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Mr. Michael Weir (Angus): The Minister has named the gentlemen from Asda and HSBC who joined the board of Consignia, but does he accept that much of the post office network is made up of small sub-post offices, and those gentlemen do not necessarily have the business experience to get them up and running and keep them going?

Mr. Alexander: I shall try to answer that general question with a specific answer. In one of my first conversations with David Mills after his appointment as CEO of Post Office Counters Ltd., he drew a clear parallel between the present availability and range of products in sub-post offices and those in an equivalent banking facility. To sustain the margin for sub-postmasters in rural communities, which often have small outlets, we must ensure that the margin is appropriate for the number of products stocked in the institution. To that extent, exactly the expertise and leadership that David Mills has brought to bear within the bank could be of direct relevance to some of the individual sub-post offices about which the hon. Gentleman expresses concern.

I would make a further point, however. It is a matter of regret that, over time, relations between individual sub-postmasters and the management of Post Office Counters Ltd. have not been as fruitful and co-operative as they might have been. Among other things, I hope that David Mills will rise to the challenge of ensuring that there is confidence throughout the network of sub-post offices that someone in Consignia is batting for them and arguing the case for the network. That is why the Secretary of State ensured not only that, for the first time, we appointed a chief executive to the network, but that he had a place on the main board of Consignia.

Geraldine Smith (Morecambe and Lunesdale): My hon. Friend rightly holds strong views on the management of the Post Office, and he wants to ensure that it is very good. Does he have any views on the postal regulator, Postcomm? Have the Government responded to Postcomm's consultation, or do they feel that the consultation has nothing to do with them?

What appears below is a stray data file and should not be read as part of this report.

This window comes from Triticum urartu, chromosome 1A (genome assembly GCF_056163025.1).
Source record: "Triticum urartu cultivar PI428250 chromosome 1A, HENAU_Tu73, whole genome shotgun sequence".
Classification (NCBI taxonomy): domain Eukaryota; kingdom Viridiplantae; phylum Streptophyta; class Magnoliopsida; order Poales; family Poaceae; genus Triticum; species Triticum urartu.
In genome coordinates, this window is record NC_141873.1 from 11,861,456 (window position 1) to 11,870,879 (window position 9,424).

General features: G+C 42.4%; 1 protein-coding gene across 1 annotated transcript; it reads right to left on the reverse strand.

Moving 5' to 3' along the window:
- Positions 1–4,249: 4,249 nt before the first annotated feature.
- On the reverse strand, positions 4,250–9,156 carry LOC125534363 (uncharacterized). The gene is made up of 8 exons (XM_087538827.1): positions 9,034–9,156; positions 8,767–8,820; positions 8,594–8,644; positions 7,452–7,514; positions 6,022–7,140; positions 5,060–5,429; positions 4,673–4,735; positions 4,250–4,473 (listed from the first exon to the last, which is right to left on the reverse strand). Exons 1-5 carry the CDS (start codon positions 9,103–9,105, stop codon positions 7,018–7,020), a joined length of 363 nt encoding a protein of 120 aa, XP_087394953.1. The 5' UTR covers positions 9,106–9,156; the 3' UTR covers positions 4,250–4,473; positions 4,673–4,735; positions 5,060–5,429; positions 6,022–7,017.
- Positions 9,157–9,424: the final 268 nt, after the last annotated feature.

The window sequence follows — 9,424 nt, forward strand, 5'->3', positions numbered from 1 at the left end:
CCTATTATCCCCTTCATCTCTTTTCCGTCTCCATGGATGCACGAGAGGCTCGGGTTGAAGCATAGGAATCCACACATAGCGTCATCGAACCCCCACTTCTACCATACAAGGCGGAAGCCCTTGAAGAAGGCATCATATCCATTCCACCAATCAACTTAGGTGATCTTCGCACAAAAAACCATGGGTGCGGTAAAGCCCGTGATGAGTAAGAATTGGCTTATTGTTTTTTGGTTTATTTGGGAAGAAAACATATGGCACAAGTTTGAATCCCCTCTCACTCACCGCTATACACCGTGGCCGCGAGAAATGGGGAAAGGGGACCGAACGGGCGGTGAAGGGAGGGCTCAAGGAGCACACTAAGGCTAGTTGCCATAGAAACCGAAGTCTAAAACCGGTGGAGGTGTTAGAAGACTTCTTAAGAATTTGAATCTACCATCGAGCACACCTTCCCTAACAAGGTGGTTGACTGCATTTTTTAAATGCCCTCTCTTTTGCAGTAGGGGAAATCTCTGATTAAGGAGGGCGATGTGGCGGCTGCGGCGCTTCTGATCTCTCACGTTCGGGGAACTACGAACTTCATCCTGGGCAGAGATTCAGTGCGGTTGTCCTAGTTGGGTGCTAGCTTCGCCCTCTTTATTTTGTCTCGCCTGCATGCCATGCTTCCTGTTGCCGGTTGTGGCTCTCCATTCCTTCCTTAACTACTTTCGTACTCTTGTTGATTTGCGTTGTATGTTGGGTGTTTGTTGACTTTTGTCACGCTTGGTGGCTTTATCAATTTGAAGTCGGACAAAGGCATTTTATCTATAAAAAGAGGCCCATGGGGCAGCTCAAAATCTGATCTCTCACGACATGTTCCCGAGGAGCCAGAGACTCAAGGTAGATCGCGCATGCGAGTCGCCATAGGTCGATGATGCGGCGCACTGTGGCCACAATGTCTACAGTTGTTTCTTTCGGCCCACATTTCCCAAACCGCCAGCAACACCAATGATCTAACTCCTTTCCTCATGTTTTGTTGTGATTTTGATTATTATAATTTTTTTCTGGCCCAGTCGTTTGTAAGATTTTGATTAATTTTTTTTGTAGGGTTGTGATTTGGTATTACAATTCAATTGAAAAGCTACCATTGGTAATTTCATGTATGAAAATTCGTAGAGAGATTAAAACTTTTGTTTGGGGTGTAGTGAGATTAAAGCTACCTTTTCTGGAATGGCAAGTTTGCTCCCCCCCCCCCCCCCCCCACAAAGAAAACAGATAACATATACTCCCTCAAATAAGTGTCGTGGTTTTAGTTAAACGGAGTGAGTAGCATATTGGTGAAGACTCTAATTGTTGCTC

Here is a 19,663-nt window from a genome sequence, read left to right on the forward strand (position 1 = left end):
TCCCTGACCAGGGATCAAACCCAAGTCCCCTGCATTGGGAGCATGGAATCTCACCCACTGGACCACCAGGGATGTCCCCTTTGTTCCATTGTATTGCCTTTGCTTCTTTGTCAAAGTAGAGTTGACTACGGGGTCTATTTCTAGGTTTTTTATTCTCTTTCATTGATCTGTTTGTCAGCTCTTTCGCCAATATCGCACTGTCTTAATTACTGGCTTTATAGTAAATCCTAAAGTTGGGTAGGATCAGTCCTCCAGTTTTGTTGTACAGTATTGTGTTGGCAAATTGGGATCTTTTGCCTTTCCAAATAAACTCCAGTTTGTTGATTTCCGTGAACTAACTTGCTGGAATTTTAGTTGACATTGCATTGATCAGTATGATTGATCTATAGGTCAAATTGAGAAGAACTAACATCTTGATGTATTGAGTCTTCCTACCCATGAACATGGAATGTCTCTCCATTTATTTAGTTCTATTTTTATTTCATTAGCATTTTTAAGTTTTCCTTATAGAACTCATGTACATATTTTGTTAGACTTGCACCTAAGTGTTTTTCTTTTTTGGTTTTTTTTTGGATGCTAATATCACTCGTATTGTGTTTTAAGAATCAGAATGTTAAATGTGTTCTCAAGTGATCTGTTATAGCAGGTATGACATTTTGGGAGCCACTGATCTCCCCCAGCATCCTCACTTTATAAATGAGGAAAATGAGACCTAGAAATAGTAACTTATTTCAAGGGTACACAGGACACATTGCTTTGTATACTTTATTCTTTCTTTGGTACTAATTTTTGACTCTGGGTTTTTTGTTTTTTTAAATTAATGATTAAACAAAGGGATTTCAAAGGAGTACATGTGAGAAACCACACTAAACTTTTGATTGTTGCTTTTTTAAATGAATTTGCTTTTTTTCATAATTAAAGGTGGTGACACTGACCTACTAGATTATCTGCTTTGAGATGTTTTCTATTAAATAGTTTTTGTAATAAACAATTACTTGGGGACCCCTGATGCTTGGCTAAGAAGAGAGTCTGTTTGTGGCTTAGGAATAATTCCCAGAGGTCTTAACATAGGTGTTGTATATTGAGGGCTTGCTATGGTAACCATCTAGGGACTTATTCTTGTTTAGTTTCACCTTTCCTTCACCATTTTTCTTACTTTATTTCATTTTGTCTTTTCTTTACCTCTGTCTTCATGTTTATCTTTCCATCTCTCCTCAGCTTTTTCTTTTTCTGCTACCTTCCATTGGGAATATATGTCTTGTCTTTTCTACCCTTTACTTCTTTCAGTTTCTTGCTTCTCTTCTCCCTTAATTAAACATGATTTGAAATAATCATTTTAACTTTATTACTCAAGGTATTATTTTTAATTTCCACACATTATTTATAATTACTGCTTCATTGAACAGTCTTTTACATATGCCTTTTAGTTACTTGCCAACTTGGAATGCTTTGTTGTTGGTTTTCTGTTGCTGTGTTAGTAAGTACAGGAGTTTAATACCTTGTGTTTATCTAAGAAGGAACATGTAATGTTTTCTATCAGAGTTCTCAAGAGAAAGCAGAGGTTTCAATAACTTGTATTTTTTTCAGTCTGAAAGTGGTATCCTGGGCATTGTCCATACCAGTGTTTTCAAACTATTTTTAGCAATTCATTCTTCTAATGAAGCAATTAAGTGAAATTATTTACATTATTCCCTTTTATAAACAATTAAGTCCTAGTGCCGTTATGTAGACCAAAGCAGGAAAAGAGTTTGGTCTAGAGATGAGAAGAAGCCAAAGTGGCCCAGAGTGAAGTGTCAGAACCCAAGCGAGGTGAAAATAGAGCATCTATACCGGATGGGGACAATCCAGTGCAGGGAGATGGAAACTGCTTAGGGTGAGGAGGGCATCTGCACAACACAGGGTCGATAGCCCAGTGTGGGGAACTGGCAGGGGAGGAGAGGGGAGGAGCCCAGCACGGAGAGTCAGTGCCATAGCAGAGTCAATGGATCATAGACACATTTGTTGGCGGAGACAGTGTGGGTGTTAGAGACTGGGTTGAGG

Mr. Alexander: When I was before the Select Committee on Trade and Industry recently, I narrated precisely the arrangements that were established as a result of the Postal Services Act 2000. One of the elements of that package, which, I remind the House, was supported by the Liberal Democrats and the Conservatives as well as Labour Members, and recommended by the Trade and Industry Committee in a previous report, was that greater commercial freedom be given to the Post Office. Consistent with that greater commercial freedom was the recognition of the need for a regulator to balance the new public policy framework that was set down.

I note in passing that at the time of the passage of the 2000 Act, the Communication Workers Union urged the Government to establish "as independent as possible"

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a regulator at the time that the new framework for postal services markets was established. It is therefore entirely appropriate that, consistent with my responsibilities in e-commerce where I have an informal but continuous dialogue with Oftel and its director general, David Edmonds, I meet the chairman of Postcomm regularly and informally.

On the other hand, it would be unwise of the Government to get themselves into the position of trying to second-guess the challenge that Postcomm faces. Let me make that challenge clear. In the Postal Services Act, we set down two principal responsibilities for the regulator: first, to maintain the universal service obligation, and thereafter to introduce competition to assist consumers, cognisant of that primary duty to uphold the universal service obligation.

Geraldine Smith: Will my hon. Friend give way?

Mr. Alexander: If my hon. Friend will allow me to answer her question in my own terms, I will give way to her afterwards, if she thinks that that will be helpful.

I emphasise the fact that in my discussions with the regulator I have made it clear that the Government consider the regulator to be obliged to uphold its responsibilities, in particular in connection with the universal service obligation. On the other hand, Postcomm's deliberations are based on a wide range of information: representations have been received from the CWU and from Consignia itself. It is therefore essential that a clear evidential basis be established for the decisions that Postcomm ultimately reaches, and we have been keen to communicate to Postcomm the importance of a fruitful dialogue between itself and the company from which many of its figures are drawn. On that basis, there are grounds to be optimistic that a fruitful dialogue is now taking place between Consignia, not least about the volume of market that Postcomm is contemplating opening up, and that Postcomm is fully cognisant of its responsibilities, consistent with its duties set down in the Postal Services Act.